Shifting Worlds: A Convention Orders the Exchange of Greek and Turkish Populations Against Their Will

Greek emigrants heading towards Greece from Turkey

The year is 1920. The Treaty of Sevres has just been signed on August 10, 1920 effectively ending the rule of the Ottoman Empire and breaking it apart into multiple fragments. The War to End all Wars has ended, so conflict should end, right? Nope. With the signing of the Treaty of Sevres and the Armistice of Moudros in 1918, started the buckling of the Ottoman Empire.1 Sensing the oncoming fall of the Ottoman Empire, different nationalist groups began to form, each one seeking self-determination by demanding a state for their own peoples. In this time, the Young Turks movement was born. Demanding a Turkish state was based on the principles of military strength, modernity, and Turkishness. Thus, the war of National Independence began and they foughtagainst Armenian forces who were also seeking statehood. Later the fight move against with the Greek military as they began to take Ottoman territory. Aided with the Soviets with a treaty signed in 1921, the war finally came to a close with the signing of the Treaty of Lausanne of 1923.2 After creating the Republic of Turkey, the Young Turks yearned to push out minorities or ‘non-Turkish’ people out of the area. The Young Turks pushed for the idea of a unified, homogeneous society that followed Turkish tradition, culture,  and religion. These ideas came out of the Balkan Wars where nationalism had been used to eliminate non Turkish peoples from the Ottoman Empire. In response, Greece seized Turkish territories and began to discriminate against the Muslim minority. Both sides seized property and used deportations as a way to create a homogeneous society. During the fighting prior to the Treaty of Lausanne, Greek nationalists fled the region to Anatolia and Muslims from Greece fled to Turkey.3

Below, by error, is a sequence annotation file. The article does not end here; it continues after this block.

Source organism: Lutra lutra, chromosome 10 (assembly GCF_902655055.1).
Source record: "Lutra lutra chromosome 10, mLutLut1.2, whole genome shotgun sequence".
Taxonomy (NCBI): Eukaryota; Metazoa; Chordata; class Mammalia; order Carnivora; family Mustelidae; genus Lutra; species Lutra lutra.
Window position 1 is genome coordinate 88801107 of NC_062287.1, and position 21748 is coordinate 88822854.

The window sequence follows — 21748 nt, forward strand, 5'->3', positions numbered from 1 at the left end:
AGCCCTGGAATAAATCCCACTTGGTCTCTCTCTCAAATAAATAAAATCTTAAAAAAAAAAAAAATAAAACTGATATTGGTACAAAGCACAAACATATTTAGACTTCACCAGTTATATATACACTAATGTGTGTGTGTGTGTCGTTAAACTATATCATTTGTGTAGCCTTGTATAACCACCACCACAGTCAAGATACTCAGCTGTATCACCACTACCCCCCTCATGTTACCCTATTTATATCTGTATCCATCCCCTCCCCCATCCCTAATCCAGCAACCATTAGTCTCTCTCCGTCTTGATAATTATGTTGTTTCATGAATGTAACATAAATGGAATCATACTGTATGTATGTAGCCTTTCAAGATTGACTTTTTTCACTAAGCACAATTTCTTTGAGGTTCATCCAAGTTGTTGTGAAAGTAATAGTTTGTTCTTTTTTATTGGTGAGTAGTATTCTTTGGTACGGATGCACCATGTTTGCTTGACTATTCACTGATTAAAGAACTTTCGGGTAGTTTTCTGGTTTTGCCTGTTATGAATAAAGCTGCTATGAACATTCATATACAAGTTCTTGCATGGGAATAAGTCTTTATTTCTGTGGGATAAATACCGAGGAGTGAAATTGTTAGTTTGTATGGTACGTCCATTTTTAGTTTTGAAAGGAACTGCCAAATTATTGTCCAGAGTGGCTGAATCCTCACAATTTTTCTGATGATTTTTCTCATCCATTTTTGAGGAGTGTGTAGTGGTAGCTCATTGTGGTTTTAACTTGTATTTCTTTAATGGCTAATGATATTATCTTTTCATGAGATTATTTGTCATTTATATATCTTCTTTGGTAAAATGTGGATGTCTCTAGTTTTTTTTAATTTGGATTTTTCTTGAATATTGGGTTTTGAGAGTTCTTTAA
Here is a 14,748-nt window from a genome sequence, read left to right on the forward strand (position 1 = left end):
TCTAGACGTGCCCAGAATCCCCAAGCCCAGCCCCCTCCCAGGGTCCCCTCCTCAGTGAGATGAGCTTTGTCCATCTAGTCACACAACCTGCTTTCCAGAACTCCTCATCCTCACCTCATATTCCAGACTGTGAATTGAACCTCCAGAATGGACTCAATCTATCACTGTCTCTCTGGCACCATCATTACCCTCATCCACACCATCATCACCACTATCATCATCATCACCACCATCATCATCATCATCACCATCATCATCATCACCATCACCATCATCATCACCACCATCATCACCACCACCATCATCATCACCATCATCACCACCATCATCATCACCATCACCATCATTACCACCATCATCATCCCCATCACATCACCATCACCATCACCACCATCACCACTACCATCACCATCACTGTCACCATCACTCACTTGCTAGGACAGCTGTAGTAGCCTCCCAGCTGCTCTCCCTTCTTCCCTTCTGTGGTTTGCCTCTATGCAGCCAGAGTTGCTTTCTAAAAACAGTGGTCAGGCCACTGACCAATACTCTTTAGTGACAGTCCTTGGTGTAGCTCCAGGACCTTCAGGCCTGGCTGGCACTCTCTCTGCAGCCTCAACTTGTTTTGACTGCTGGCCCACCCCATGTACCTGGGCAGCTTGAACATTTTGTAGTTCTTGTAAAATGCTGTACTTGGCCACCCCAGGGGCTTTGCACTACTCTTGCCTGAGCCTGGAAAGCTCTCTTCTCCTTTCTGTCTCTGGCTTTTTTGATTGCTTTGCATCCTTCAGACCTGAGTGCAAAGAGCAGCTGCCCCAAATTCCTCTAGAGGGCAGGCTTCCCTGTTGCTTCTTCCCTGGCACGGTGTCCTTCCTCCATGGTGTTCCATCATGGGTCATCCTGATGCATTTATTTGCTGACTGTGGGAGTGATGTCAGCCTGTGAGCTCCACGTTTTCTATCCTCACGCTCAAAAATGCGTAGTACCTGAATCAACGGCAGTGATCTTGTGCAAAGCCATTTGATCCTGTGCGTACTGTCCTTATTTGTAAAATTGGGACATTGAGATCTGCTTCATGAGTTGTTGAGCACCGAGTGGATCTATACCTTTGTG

Greek speaking peoples before the Treaty of Lausanne | Courtesy of Wikipedia

The convention concerning the exchange of Greek and Turkish people is written as a separate convention with the same authority as if it were a part of the Treaty of Lausanne. As the title states, it deals with the Greek and Turkish peoples who were living in as minorities in these territories (at least in the eyes of the newly formed states they resided in).4  The people of Greek decent who live in Turkey were considered Greek and vice versa. The convention defined. This means that Turks who were a part of the Greek Orthodox religion must go to Greece and the same for Muslim Greek nationals who were to be sent back to Turkey. The exchange was also compulsory meaning it was required by law so even if the person was and has been a Greek national their whole life, but worshiped Muslim, they had to emigrate to Turkey. Even prisoners of war or criminals had to be exchanged as stated in article 6 of the convention stating that “in the event of an emigrant having received a definite sentence or imprisonment, or a sentence which is not yet definitive, or of his being the object of criminal proceedings, shall be handed over by the authorities of the prosecuting country to the authorities of the country where he is going in order to serve or receive the sentence.”5  Those who  had to leave the country could not go back without the proper authorization from the Turkish or Greece government, respectively.6  Though, there were exceptions to the exchange. For instance, Greeks living in Constantinople (now Istanbul) and Muslims living in Western Thrace were unaffected by the exchange. The reason being, as stated in Article 2 of the Convention, all Greeks established before the 30th October, 1918, within the areas of the prefecture of the City of Constantinople, as defined by the law of 1912. Under that same article, it was noted that all Muslims established in the region to the east of the frontier line laid down in 1913 under the Treaty of Bucharest could remain.7